Mount Rushmore National Memorial under construction.
The workers had to endure conditions that varied from blazing hot to bitterly cold and windy. Each day they climbed 700 stairs to the top of the mountain to punch-in on the time clock. Then 3/8 inch thick steel cables lowered them over the front of the 500-foot face of the mountain in a "bosun chair." Despite the dangers, no one was killed during the project.
Otters in Glacier Bay National Park and Preserve, Alaska.
The sea otter population of Glacier Bay has increased dramatically in the past 20 years. Ecologists consider sea otters a keystone species here. Otters consume vast quantities of clams, urchins, crabs, and other invertebrates and their presence creates ripples through the ecosystem. NPS photo.
Every day someone like you becomes a wildland wildfire fighter, a teacher, a trail-builder, a museum curator, or a park ranger. Discover your opportunities in national parks. Come to play. Come to learn. Come to serve. Develop your environmental leadership skills. Find a job. Be the next generation to preserve and protect these great places.
With more than 80% of Americans living in urban areas, urban parks are more important than ever. The father of American landscape architecture, Frederick Law Olmsted, said of urban parks:
It is one great purpose of the Park to supply to the hundreds of thousands of tired workers, who have no opportunity to spend their summers in the country, a specimen of God's handiwork that shall be to them, inexpensively, what a month or two in the White Mountains or the Adirondacks is, at great cost, to those in easier circumstances.
Coordinated Federal Effort Allows for Klamath Project Water Deliveries in Drought-Stricken Basin
Office of the Secretary
Last edited 4/25/2016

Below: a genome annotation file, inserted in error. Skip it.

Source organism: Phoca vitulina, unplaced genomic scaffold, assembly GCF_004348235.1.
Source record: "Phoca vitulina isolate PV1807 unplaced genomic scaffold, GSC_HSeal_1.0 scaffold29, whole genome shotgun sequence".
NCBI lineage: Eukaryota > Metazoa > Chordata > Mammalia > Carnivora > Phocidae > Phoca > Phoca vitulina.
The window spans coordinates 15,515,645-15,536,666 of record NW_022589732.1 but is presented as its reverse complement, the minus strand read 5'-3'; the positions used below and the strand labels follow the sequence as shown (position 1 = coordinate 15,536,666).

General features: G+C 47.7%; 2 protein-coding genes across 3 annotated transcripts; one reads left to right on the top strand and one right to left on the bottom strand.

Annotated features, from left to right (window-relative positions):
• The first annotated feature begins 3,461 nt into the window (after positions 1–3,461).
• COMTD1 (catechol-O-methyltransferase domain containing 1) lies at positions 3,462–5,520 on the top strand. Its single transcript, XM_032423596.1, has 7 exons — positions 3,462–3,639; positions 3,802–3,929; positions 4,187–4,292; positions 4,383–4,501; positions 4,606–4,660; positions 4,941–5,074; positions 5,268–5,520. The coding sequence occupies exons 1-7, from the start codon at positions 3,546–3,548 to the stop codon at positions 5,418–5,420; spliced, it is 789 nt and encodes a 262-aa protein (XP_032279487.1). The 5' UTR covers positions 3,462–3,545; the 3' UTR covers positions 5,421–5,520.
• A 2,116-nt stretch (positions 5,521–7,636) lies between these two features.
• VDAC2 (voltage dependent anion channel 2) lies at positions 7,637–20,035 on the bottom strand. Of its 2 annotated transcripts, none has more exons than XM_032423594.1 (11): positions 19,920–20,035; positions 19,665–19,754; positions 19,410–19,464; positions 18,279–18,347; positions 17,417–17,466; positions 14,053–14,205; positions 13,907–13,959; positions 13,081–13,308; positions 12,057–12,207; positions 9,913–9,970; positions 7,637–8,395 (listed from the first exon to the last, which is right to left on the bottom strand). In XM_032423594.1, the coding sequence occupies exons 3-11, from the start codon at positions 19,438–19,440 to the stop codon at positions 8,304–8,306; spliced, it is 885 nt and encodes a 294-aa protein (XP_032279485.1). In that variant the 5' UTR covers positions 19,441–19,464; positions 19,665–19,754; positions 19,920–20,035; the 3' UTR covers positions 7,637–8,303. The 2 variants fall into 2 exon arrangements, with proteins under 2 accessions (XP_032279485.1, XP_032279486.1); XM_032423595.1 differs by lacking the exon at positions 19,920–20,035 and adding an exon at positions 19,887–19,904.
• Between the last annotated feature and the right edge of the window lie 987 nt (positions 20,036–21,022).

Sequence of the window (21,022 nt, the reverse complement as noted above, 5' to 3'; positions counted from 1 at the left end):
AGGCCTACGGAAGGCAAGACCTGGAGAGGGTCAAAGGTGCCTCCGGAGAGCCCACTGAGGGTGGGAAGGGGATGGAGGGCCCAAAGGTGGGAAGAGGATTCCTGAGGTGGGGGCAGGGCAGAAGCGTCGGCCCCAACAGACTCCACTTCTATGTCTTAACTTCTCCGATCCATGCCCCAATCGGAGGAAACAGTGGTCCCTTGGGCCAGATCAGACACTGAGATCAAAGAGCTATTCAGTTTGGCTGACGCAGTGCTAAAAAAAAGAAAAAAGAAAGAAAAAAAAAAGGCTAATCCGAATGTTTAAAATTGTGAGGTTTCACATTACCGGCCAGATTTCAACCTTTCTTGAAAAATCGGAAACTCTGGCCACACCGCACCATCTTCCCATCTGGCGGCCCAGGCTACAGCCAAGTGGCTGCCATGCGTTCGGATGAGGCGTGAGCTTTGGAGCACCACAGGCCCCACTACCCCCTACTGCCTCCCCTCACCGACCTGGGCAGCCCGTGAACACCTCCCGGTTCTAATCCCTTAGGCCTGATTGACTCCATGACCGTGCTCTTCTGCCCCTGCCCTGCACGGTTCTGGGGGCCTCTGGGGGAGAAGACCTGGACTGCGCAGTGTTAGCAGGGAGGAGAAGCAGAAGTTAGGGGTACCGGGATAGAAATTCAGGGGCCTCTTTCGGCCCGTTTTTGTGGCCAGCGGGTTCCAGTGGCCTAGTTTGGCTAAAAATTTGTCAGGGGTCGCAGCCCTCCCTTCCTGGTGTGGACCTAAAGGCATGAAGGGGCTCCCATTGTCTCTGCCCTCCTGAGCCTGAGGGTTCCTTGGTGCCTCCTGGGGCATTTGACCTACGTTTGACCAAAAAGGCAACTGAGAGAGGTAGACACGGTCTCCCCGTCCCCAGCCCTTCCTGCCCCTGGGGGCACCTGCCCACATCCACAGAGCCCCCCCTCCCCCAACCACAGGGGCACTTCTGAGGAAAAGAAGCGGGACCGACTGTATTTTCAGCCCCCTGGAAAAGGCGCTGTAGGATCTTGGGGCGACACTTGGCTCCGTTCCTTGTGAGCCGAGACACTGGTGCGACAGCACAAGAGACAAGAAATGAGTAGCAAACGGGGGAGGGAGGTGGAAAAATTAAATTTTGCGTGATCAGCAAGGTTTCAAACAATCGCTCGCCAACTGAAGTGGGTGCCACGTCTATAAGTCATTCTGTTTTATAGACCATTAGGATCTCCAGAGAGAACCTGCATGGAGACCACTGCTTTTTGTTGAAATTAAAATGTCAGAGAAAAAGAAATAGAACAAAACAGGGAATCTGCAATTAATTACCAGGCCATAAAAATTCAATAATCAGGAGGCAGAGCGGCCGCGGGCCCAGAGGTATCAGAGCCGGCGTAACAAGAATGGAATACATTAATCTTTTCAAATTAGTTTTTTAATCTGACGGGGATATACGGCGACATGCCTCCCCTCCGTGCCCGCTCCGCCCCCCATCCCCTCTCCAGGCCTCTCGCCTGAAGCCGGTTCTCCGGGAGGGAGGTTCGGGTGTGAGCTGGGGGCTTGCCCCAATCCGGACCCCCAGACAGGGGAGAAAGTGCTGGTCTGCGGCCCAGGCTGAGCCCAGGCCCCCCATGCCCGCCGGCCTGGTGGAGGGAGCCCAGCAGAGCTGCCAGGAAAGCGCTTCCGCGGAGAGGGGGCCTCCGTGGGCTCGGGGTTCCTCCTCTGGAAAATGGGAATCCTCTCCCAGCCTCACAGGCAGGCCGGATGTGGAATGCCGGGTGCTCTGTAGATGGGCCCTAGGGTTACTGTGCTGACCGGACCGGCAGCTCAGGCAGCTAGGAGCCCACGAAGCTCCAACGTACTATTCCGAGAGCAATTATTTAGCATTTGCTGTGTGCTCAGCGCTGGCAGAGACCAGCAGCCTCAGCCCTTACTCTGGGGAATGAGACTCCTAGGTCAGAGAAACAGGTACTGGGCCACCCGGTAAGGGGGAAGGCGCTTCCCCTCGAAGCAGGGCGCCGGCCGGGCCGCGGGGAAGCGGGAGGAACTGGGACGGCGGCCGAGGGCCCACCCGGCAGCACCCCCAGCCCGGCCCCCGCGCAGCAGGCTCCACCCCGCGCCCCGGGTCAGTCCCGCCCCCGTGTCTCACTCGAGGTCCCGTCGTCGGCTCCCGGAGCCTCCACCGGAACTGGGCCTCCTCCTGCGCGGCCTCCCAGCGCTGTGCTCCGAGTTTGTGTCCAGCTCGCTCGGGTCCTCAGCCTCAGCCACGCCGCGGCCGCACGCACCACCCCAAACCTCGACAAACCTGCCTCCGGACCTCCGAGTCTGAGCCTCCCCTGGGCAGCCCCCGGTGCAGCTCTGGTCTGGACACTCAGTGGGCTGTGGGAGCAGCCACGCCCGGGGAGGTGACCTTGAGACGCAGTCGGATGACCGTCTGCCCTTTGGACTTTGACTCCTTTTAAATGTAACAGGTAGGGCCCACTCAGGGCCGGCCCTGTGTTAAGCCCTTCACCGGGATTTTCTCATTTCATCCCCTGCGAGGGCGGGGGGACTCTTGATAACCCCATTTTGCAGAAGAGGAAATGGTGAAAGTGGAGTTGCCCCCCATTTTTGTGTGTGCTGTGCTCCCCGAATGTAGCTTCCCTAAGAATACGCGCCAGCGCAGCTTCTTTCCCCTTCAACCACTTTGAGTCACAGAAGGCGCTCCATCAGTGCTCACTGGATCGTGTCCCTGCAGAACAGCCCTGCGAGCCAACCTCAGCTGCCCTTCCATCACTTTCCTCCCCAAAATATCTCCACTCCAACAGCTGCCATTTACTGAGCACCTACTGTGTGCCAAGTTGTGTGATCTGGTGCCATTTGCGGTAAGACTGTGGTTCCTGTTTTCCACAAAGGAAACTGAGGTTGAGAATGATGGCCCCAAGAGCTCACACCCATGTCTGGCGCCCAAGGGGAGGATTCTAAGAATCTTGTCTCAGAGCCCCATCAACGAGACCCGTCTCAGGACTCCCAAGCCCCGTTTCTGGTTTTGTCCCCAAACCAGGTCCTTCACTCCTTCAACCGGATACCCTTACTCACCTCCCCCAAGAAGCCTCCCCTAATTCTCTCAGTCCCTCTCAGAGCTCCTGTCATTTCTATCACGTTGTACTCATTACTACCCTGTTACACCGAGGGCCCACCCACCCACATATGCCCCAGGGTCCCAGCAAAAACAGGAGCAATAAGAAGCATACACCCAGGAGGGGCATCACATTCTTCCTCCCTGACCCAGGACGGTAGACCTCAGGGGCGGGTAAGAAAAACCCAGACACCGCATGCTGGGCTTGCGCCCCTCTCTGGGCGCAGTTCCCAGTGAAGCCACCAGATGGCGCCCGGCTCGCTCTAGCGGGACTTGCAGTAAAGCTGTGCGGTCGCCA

WASHINGTON, D.C. – A coordinated Obama Administration effort will allow for meaningful water deliveries to Klamath Project water users, despite ongoing drought conditions that have severely impacted all Klamath Basin parties. Secretary of the Interior Ken Salazar today announced expected Klamath Project allocations of 30 to 40 percent of average annual releases – approximately 150,000 acre feet – to be made available to Upper Klamath Lake irrigators. The U.S. Department of Agriculture's Natural Resources Conservation Service (NRCS) also announced that drought-impacted farmers in the Klamath Project will be eligible to apply for $2 million in special drought-related funding under its Environmental Quality Incentives Program (EQIP), $1 million for Oregon farmers and $1 million for California farmers.
“The relationships developed through the Klamath Basin Restoration Agreements have made it possible for us to come together and find a way to get water to Basin farmers while honoring our Federal conservation requirements and tribal trust responsibilities,” said Secretary Salazar. “I am grateful for the leadership shown by Bureau of Reclamation Commissioner Mike Connor and our other Federal agency partners in optimizing the limited water resources available this year.” An additional 50,000 acre feet or more could be added through a water bank funded by the Bureau of Reclamation, boosting overall deliveries to approximately 50 percent of average annual deliveries.
“The only way to address many of these western water issues is to come together as a team,” said Agriculture Secretary Tom Vilsack. “Today's announcement is part of our ongoing work to address both the short and long term impacts from limited water resources in rural agriculture-based communities.”
In response to this year's dry conditions, Reclamation consulted with the US Fish and Wildlife Service (FWS) and National Oceanic and Atmospheric Administration's National Marine Fisheries Service (NMFS) to develop a 2010 Project operations approach that is fully protective of protected species in the Basin while allowing for some meaningful irrigation releases. Reclamation and NMFS executed a new biological opinion that protects downstream fisheries, and based on its consultation with FWS and current modeling forecasts, Reclamation estimates that irrigation deliveries could begin as soon as May 15, depending upon additional precipitation in the Klamath Basin and Upper Klamath Lake levels.
“NOAA is fully engaged with its federal agency partners in developing water supply solutions for 2010. Coordination regarding water year planning has never been greater than it is today,” said Dr. Jane Lubchenco, National Oceanic and Atmospheric Administrator.
“The Obama Administration will continue our coordinated approach to this very complex set of issues,” added Salazar. “Thanks to the great work of the congressional delegation and all stakeholders, we have been able to find workable solutions for the hard-hit Klamath Basin,” added Salazar.